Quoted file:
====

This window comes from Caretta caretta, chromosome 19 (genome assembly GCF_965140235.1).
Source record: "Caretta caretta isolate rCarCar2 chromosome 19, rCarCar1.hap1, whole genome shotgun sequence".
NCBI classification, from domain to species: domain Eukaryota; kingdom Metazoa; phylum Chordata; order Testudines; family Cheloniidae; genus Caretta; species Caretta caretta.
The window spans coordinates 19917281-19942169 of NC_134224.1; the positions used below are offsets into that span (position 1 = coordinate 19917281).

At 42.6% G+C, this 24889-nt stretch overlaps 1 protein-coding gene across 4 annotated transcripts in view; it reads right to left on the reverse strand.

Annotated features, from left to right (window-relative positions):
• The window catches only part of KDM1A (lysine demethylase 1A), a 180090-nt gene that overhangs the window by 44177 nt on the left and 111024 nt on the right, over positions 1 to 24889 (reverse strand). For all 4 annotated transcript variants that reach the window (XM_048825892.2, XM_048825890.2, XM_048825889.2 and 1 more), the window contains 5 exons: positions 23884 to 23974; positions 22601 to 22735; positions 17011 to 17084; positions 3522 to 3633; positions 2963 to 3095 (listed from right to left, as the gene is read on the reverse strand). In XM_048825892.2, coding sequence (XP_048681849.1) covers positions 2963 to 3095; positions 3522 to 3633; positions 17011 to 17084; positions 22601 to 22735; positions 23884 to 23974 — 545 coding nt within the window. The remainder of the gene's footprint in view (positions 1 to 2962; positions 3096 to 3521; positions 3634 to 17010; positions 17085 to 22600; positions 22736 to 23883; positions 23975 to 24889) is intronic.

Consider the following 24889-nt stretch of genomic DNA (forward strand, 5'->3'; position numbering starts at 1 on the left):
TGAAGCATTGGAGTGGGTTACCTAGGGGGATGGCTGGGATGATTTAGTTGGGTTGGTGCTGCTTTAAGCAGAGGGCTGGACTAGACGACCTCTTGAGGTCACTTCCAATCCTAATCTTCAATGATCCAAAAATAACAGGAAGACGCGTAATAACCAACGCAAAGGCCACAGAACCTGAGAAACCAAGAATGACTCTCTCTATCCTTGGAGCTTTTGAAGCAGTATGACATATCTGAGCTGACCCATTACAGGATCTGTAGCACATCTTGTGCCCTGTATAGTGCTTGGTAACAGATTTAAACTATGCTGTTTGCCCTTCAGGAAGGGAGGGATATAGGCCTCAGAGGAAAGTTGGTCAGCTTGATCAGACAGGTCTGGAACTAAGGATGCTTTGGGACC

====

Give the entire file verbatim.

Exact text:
This window comes from Caretta caretta, chromosome 19 (genome assembly GCF_965140235.1).
Source record: "Caretta caretta isolate rCarCar2 chromosome 19, rCarCar1.hap1, whole genome shotgun sequence".
NCBI classification, from domain to species: domain Eukaryota; kingdom Metazoa; phylum Chordata; order Testudines; family Cheloniidae; genus Caretta; species Caretta caretta.
The window spans coordinates 19917281-19942169 of NC_134224.1; the positions used below are offsets into that span (position 1 = coordinate 19917281).

At 42.6% G+C, this 24889-nt stretch overlaps 1 protein-coding gene across 4 annotated transcripts in view; it reads right to left on the reverse strand.

Annotated features, from left to right (window-relative positions):
• The window catches only part of KDM1A (lysine demethylase 1A), a 180090-nt gene that overhangs the window by 44177 nt on the left and 111024 nt on the right, over positions 1 to 24889 (reverse strand). For all 4 annotated transcript variants that reach the window (XM_048825892.2, XM_048825890.2, XM_048825889.2 and 1 more), the window contains 5 exons: positions 23884 to 23974; positions 22601 to 22735; positions 17011 to 17084; positions 3522 to 3633; positions 2963 to 3095 (listed from right to left, as the gene is read on the reverse strand). In XM_048825892.2, coding sequence (XP_048681849.1) covers positions 2963 to 3095; positions 3522 to 3633; positions 17011 to 17084; positions 22601 to 22735; positions 23884 to 23974 — 545 coding nt within the window. The remainder of the gene's footprint in view (positions 1 to 2962; positions 3096 to 3521; positions 3634 to 17010; positions 17085 to 22600; positions 22736 to 23883; positions 23975 to 24889) is intronic.

Consider the following 24889-nt stretch of genomic DNA (forward strand, 5'->3'; position numbering starts at 1 on the left):
TGAAGCATTGGAGTGGGTTACCTAGGGGGATGGCTGGGATGATTTAGTTGGGTTGGTGCTGCTTTAAGCAGAGGGCTGGACTAGACGACCTCTTGAGGTCACTTCCAATCCTAATCTTCAATGATCCAAAAATAACAGGAAGACGCGTAATAACCAACGCAAAGGCCACAGAACCTGAGAAACCAAGAATGACTCTCTCTATCCTTGGAGCTTTTGAAGCAGTATGACATATCTGAGCTGACCCATTACAGGATCTGTAGCACATCTTGTGCCCTGTATAGTGCTTGGTAACAGATTTAAACTATGCTGTTTGCCCTTCAGGAAGGGAGGGATATAGGCCTCAGAGGAAAGTTGGTCAGCTTGATCAGACAGGTCTGGAACTAAGGATGCTTTGGGACC